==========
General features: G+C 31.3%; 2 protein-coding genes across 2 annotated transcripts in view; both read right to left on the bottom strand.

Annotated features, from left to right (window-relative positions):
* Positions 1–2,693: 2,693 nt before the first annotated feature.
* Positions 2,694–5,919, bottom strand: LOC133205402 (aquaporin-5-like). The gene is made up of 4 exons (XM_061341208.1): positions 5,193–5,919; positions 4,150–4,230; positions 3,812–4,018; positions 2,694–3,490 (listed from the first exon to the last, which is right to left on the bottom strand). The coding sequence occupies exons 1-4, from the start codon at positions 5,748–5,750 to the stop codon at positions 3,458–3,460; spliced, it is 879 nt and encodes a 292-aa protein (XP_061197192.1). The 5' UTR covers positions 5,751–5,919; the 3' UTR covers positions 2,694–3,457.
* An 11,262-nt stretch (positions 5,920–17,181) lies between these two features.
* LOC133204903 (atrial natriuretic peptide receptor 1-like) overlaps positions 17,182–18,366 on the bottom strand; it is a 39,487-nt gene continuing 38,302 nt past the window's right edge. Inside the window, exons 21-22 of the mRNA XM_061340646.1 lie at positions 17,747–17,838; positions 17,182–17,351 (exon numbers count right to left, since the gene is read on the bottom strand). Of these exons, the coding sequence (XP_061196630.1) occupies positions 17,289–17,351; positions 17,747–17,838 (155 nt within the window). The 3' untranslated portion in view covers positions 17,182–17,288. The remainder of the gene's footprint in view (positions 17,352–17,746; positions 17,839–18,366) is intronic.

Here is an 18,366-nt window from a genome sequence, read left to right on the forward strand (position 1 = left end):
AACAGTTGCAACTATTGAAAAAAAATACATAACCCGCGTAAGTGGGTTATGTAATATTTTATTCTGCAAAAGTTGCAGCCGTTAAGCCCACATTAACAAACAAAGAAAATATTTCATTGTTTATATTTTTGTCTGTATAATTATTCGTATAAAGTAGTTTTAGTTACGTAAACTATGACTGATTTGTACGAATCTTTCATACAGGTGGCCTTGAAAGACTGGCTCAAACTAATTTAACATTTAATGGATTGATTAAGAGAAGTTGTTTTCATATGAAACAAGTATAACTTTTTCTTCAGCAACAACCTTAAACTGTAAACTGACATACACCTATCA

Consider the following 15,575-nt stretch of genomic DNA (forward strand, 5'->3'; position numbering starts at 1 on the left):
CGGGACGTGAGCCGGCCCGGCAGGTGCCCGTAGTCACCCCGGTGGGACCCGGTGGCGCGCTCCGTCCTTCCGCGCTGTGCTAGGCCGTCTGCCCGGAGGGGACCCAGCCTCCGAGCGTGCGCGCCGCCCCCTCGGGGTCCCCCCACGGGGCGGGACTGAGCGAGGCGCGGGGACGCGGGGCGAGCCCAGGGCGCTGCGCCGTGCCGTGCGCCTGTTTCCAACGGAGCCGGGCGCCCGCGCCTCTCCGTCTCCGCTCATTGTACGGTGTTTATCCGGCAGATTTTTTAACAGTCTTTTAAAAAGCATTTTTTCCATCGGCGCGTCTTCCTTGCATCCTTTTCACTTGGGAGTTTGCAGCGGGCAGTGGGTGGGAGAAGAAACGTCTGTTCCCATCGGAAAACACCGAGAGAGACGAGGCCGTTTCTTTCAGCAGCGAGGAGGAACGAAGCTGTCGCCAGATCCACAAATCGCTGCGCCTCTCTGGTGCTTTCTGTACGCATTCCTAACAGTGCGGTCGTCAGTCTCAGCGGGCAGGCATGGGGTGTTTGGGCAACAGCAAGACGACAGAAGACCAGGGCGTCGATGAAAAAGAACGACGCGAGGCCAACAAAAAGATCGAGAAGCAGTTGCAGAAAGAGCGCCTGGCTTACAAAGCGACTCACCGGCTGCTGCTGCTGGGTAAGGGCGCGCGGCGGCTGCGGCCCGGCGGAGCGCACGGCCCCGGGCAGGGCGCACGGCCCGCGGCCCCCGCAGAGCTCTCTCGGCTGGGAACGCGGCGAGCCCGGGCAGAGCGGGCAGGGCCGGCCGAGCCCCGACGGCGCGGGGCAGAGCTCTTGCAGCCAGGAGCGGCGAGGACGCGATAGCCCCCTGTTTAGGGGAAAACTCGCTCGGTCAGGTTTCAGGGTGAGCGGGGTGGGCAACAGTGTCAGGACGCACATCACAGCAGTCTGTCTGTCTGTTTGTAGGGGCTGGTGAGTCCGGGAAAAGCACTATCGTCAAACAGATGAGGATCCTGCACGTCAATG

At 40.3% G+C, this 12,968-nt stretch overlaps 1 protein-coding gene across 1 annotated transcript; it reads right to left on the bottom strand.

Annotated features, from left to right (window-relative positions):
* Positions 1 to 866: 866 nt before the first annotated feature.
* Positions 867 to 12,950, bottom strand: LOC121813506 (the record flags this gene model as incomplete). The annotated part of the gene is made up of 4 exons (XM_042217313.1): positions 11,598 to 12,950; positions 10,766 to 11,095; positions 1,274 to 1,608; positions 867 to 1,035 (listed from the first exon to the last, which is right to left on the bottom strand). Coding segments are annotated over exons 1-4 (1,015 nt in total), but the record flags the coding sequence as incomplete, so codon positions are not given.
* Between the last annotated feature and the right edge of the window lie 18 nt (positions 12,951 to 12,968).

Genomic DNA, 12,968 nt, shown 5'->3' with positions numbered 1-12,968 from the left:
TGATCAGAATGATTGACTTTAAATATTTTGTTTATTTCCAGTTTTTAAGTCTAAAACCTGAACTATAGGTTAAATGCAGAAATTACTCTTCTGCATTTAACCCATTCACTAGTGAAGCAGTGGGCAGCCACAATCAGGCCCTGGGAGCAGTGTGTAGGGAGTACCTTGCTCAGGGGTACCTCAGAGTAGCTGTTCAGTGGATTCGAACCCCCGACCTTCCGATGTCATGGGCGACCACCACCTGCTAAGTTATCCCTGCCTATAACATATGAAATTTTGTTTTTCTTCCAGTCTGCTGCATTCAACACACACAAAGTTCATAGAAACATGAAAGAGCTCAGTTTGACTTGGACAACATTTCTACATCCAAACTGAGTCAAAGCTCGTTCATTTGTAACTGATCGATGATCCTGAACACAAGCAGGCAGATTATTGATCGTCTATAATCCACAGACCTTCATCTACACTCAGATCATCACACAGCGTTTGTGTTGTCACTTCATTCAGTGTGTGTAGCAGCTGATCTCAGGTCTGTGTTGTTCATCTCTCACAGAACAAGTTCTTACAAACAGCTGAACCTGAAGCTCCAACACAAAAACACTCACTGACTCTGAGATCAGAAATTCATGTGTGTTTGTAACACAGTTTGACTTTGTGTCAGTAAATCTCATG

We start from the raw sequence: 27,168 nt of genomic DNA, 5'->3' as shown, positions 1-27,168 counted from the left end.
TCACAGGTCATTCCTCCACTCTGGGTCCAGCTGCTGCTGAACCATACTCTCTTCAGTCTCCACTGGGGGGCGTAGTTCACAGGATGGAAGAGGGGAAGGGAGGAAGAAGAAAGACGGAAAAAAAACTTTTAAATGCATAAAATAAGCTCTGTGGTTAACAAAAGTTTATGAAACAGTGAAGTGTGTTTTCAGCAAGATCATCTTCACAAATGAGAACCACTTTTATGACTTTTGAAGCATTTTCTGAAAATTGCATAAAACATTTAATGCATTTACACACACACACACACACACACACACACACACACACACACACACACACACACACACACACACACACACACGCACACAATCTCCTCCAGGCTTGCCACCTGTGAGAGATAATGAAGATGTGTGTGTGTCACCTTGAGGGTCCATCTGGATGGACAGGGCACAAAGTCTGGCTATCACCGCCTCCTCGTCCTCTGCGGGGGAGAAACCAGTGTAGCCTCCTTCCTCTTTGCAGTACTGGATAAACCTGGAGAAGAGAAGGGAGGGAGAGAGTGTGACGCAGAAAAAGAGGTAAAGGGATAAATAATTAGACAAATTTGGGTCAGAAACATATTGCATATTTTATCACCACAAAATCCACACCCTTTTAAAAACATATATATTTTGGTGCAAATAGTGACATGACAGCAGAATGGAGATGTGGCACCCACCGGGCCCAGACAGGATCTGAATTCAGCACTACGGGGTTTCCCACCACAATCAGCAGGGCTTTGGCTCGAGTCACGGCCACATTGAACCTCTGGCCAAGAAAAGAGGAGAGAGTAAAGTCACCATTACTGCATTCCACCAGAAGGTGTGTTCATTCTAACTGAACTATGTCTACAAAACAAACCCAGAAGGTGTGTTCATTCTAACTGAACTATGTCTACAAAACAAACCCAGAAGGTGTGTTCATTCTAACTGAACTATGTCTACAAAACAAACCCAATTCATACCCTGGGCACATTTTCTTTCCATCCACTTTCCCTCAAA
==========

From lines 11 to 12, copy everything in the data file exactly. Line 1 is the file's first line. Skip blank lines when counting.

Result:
At 40.3% G+C, this 12,968-nt stretch overlaps 1 protein-coding gene across 1 annotated transcript; it reads right to left on the bottom strand.

Annotated features, from left to right (window-relative positions):